Even more mainstream conservative Catholics aren’t thrilled with Francis.

In a recent interview with the National Catholic Reporter, Philadelphia Archbishop Charles Chaput said right-wing Catholics “generally have not been really happy” with Francis.

To be sure, Francis has not changed anything about church teaching. Nothing he has said or done is contrary to doctrine; everything he has said and done champions the Christian concepts of loving the sinner but not the sin and having a church that is compassionate, welcoming and merciful.

But tone and priorities can themselves constitute change, especially when considering issues that aren’t being emphasized, such as church doctrine on abortion, gay marriage and other issues frequently referenced by Benedict and Pope John Paul II.

The Vatican newspaper, L’Osservatore Romano, used the word “gay” for perhaps the first time in its 150-year history on Wednesday, in an article marveling at the change Francis has brought.

“In just a few words, the novelty has been expressed clearly and without threatening the church’s tradition,” the newspaper said about Francis’ comments on gays and women. “You can change everything without changing the basic rules, those on which Catholic tradition are based.”

The biggest headline came in Francis’ inflight news conference on the way home from Brazil this week, when he was asked about a trusted monsignor who reportedly once had a gay lover.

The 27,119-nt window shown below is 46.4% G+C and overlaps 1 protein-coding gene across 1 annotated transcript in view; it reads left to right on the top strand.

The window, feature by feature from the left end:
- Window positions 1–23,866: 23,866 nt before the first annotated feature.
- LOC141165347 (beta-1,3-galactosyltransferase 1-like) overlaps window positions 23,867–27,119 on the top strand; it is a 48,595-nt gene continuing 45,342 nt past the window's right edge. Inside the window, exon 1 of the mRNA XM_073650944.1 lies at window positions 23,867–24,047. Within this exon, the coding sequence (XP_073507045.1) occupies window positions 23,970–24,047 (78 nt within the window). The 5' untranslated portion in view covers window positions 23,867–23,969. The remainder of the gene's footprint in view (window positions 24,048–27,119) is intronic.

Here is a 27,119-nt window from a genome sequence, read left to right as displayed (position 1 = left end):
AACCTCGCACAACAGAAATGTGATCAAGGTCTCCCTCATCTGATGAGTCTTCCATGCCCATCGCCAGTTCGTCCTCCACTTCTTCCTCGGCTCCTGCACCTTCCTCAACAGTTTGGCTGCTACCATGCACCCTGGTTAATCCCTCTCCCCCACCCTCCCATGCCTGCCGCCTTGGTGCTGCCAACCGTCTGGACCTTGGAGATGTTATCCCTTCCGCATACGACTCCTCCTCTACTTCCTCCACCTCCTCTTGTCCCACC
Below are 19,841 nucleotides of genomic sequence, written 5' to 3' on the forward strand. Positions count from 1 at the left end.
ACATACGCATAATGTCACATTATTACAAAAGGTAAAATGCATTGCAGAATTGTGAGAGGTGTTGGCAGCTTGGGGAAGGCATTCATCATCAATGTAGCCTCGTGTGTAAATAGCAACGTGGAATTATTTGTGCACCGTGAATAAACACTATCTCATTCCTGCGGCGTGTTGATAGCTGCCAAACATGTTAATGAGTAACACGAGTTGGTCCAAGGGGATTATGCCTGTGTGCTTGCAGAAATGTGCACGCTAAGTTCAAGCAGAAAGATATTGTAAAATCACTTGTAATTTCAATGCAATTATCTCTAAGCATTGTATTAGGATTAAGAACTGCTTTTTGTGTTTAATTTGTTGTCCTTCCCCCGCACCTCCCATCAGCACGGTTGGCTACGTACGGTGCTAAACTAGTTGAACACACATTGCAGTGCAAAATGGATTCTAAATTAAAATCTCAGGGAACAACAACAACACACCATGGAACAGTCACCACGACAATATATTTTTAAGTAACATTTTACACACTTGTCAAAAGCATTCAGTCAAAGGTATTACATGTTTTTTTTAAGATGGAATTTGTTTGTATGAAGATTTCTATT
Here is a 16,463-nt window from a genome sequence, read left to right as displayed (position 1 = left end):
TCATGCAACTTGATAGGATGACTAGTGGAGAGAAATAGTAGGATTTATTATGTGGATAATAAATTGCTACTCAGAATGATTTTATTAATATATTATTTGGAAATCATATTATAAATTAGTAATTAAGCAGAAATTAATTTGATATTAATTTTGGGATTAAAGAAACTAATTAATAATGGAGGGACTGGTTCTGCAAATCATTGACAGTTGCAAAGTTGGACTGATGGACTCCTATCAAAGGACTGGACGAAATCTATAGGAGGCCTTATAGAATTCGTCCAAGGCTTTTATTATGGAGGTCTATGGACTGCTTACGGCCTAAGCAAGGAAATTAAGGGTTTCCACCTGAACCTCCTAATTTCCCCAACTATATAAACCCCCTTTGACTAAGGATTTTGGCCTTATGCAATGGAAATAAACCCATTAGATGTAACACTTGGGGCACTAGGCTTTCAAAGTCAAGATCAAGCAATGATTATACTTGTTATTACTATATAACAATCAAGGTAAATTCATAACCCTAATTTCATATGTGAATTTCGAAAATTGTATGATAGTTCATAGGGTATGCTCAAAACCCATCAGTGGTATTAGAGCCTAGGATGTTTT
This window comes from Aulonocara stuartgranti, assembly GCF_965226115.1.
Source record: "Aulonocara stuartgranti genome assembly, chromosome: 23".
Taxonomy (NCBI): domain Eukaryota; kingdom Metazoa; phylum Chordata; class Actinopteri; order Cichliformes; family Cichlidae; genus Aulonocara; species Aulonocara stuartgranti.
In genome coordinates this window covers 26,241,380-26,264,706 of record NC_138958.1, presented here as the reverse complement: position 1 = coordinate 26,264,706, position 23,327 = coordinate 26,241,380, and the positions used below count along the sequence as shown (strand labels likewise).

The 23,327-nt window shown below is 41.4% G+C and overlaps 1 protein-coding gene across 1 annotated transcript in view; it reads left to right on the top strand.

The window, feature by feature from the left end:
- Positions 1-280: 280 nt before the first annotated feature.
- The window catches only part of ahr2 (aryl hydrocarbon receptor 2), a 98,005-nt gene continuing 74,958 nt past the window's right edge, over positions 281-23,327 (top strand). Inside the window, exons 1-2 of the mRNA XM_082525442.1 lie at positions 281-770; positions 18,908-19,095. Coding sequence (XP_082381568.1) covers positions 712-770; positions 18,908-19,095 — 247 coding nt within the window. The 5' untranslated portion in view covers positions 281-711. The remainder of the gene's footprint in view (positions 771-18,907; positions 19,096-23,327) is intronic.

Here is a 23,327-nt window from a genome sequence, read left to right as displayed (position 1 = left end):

“Who am I to judge?” he asked, when it comes to the sexual orientation of priests, as long as they are searching for God and have good will.

Under normal circumstances, given the sexual morality at play in the Catholic Church, outing someone as actively gay is a death knell for career advancement. Vatican officials considering high-profile appointments often weigh whether someone is “ricattabile” – blackmailable.

But Francis said he investigated the allegations himself and found nothing to back them up. And that regardless, if someone is gay and repents, God not only forgives but forgets. Francis said everyone else should too. By calling out the blackmail for what it is, Francis may well have clipped the wings of an ugly but common practice at the Vatican.

Francis also made headlines with his call for the church to develop a new theology of women’s role, saying it’s not enough to have altar girls or a woman heading a Vatican department given the critical role that women have in helping the church grow.